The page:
Nuclear Option

Energy Companies Told to Hurry Up

Atomkraftwerk Ohu bei Landsberg, Bayern, Deutschland Nuclear power plant Nuclear power plant OHU at Landsberg Bavaria Germany Nuclear Power plant
Nuclear power plants - where to put them now?
  • Why it matters

    Why it matters

    The German government fears that energy companies are dragging their feet over the phase out of nuclear power, and possibly derailing the country’s ambitious energy policy.

  • Facts

    Facts

    • Germany’s planned energy transition (“Energiewende”) will involve the gradual phase-out of fossil fuels and nuclear energy and the move to an energy portfolio that is dominated by renewable energies.
    • The government wants Germany’s four biggest energy companies to foot the bill for closing down nuclear power plants and disposing of nuclear waste.
    • The government has appointed auditors to stress test the main energy companies.
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  • Audio

    Audio

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Germany’s Energiewende, its ambitious program to move away from nuclear and fossil fuels and towards renewables is well underway, but the government is still at loggerheads with energy companies over just how the country’s nuclear reactors should be mothballed.

The debate over nuclear decommissioning centers on the issue of who should pay for it. The government argues that the cost of decommissioning and demolishing the plants and of the temporary storage and permanent disposal of nuclear waste should be borne by the parties that have caused it. In this case, that means energy giants E.ON, RWE, EnBW and Vattenfall. They have made good money from nuclear energy over the years, the thinking goes, and now they should step up and shoulder their responsibilities.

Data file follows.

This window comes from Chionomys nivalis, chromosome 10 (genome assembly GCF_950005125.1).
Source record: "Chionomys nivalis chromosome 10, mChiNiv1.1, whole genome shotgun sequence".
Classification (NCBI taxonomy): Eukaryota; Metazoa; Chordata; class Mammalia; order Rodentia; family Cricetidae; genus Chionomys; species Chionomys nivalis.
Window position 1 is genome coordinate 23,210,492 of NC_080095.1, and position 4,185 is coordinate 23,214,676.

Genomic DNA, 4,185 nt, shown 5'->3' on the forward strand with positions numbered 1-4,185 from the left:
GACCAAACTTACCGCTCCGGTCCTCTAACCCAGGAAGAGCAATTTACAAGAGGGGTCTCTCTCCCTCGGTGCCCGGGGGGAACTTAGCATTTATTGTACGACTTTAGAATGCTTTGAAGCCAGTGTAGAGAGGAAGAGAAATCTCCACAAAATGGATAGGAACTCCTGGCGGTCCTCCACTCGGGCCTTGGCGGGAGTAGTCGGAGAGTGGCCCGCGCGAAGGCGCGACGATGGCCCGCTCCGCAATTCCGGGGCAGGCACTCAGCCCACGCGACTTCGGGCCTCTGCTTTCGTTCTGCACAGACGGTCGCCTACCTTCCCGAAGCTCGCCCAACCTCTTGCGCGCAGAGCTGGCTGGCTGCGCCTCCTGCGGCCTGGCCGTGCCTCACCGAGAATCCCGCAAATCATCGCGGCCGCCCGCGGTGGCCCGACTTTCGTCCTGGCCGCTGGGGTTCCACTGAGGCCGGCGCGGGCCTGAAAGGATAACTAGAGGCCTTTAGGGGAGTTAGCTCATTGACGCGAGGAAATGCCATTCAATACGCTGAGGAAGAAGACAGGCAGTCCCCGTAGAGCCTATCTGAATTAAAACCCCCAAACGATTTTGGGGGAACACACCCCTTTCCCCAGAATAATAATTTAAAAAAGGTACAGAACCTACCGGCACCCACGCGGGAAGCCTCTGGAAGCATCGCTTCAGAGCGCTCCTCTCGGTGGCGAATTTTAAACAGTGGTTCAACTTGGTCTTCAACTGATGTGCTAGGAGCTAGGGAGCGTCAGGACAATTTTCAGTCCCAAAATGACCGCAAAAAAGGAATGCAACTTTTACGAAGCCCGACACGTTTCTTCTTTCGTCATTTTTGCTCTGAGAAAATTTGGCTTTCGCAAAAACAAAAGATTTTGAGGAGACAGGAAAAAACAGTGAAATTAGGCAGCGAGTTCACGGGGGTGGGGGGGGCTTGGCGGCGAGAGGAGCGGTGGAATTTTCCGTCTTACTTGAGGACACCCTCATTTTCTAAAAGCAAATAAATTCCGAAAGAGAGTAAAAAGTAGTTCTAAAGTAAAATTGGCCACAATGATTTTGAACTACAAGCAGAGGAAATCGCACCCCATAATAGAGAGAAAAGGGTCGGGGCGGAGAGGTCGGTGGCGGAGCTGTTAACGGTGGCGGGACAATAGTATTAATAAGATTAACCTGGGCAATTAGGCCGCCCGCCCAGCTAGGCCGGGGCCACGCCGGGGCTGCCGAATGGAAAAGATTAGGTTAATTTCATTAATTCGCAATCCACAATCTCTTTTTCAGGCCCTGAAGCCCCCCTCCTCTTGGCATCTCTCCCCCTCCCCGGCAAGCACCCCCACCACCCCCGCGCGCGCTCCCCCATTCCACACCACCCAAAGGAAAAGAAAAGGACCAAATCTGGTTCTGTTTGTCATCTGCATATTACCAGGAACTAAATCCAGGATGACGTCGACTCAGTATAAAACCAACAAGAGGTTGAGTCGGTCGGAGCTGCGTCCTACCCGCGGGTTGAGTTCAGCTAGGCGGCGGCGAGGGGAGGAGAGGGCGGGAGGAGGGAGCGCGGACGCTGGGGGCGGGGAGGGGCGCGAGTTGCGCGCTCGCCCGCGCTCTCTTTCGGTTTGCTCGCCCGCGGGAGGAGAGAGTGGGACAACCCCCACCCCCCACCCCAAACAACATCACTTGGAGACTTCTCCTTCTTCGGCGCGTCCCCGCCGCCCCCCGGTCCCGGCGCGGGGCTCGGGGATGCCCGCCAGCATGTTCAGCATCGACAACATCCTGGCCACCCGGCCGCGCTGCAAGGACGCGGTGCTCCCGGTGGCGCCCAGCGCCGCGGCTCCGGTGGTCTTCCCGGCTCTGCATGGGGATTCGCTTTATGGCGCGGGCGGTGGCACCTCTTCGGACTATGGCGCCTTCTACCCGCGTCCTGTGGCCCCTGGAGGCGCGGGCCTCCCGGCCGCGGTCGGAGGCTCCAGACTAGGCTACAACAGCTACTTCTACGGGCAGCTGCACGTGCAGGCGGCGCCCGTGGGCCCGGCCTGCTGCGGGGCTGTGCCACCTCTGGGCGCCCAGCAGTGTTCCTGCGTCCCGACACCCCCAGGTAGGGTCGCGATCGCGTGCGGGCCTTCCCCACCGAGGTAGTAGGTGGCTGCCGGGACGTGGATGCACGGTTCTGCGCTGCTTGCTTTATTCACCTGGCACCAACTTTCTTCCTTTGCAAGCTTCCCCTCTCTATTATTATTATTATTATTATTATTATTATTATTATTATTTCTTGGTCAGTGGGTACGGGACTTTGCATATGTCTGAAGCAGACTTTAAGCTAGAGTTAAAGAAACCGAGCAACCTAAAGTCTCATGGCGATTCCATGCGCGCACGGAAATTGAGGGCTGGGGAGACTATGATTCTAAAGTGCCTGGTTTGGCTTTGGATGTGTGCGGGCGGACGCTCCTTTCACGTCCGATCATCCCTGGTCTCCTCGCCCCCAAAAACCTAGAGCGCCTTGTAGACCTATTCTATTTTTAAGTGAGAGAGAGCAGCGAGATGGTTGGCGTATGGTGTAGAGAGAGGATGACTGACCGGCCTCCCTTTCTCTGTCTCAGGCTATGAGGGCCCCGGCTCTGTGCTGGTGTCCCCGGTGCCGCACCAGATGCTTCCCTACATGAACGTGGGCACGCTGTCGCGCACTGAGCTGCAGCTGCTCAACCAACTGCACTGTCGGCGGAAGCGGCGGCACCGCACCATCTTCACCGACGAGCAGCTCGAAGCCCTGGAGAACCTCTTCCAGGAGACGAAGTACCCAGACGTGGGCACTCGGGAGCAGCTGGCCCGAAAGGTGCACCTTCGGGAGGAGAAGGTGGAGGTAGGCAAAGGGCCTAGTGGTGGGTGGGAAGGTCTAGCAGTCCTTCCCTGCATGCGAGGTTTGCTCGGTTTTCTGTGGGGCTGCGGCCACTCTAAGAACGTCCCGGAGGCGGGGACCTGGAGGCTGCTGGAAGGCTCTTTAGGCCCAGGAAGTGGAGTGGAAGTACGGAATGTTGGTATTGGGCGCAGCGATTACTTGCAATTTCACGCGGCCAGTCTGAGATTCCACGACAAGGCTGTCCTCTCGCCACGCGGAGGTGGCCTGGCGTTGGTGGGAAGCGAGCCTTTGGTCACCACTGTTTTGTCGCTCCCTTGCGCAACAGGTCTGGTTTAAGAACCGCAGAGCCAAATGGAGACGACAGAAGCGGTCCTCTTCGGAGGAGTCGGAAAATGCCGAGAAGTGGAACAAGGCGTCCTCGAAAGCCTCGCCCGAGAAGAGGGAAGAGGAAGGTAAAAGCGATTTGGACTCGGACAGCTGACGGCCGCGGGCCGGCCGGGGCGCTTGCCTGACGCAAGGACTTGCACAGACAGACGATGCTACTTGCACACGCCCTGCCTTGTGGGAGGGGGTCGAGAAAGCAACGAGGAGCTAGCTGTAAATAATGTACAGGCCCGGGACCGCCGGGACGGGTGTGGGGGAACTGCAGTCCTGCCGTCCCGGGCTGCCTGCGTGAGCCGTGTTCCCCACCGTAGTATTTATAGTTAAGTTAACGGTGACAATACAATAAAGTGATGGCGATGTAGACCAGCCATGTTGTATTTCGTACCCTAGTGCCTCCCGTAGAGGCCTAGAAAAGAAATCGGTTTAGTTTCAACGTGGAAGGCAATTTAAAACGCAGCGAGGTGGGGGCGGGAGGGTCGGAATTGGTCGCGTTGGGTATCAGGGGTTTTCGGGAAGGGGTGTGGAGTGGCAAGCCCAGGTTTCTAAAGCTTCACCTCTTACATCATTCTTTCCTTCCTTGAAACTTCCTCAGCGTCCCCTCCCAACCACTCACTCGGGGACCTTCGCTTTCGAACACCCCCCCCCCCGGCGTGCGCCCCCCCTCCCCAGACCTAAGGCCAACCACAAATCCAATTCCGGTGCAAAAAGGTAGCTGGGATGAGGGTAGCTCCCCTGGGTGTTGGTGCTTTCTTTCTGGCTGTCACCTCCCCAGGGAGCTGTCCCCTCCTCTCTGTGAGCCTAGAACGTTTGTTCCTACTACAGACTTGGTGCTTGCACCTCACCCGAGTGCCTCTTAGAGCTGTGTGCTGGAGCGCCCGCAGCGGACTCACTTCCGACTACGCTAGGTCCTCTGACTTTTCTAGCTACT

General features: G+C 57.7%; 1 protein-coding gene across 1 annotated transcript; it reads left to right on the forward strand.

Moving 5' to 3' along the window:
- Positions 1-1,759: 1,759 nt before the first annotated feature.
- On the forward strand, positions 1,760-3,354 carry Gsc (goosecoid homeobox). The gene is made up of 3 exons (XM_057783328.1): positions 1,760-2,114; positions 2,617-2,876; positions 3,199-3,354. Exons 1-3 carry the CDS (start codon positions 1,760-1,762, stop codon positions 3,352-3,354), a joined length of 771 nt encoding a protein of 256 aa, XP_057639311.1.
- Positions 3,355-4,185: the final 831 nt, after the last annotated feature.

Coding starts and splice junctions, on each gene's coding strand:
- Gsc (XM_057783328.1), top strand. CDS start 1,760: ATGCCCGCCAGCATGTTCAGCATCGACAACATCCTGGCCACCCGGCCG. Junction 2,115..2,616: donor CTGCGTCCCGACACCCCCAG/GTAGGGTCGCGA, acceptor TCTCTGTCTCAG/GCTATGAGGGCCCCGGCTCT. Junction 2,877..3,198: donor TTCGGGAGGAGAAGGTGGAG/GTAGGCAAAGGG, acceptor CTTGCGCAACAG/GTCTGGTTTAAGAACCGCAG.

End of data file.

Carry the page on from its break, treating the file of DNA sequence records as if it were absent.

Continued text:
A 13 page report on the state of the program published Thursday makes it clear that the government believes  the country’s four nuclear energy companies are dragging their feet over the final phase-out of nuclear power.

The study, signed off by Ms. Merkel, Horst Seehofer and economy minister Sigmar Gabriel, leaders of the CDU, CSU and SPD parties, which together make up Germany’s left-right coalition, is a battle cry against the nuclear companies, which have fought with the government over the program.

Chimneys power station. Source: dpa
Business is cooling down. Source: DPA

 

It says “the unresolved issues relating to the realization and financing of the demolition of nuclear power stations and the disposal of radioactive waste” should be settled this year. They want all measures, including legal measures, to be put in place after parliament’s summer recess.

The German government is clearly concerned that the four energy companies are not setting aside enough money to mothball their nuclear plants safely. They claim to have set aside reserves worth a total of €36 billion, but it is increasingly doubtful that this will be sufficient and that the companies will actually be able to mobilize the promised funds. Some of the money that has in theory been set aside for nuclear decommissioning has been spent on other troubled divisions such as such as coal-fired power stations.

The government appears to have lost faith in the companies. It has appointed auditors from Warth & Klein to conduct an investigation into these provisions, to determine whether the cost assumptions made are complete and whether the provisions have been made correctly. The auditors will also take a close look at the groups’ assets. Representatives of Warth & Klein have begun visiting the companies in the last few days.

The government will make an announcement about whether these companies have passed a “stress test” on these provisions, by the end of September.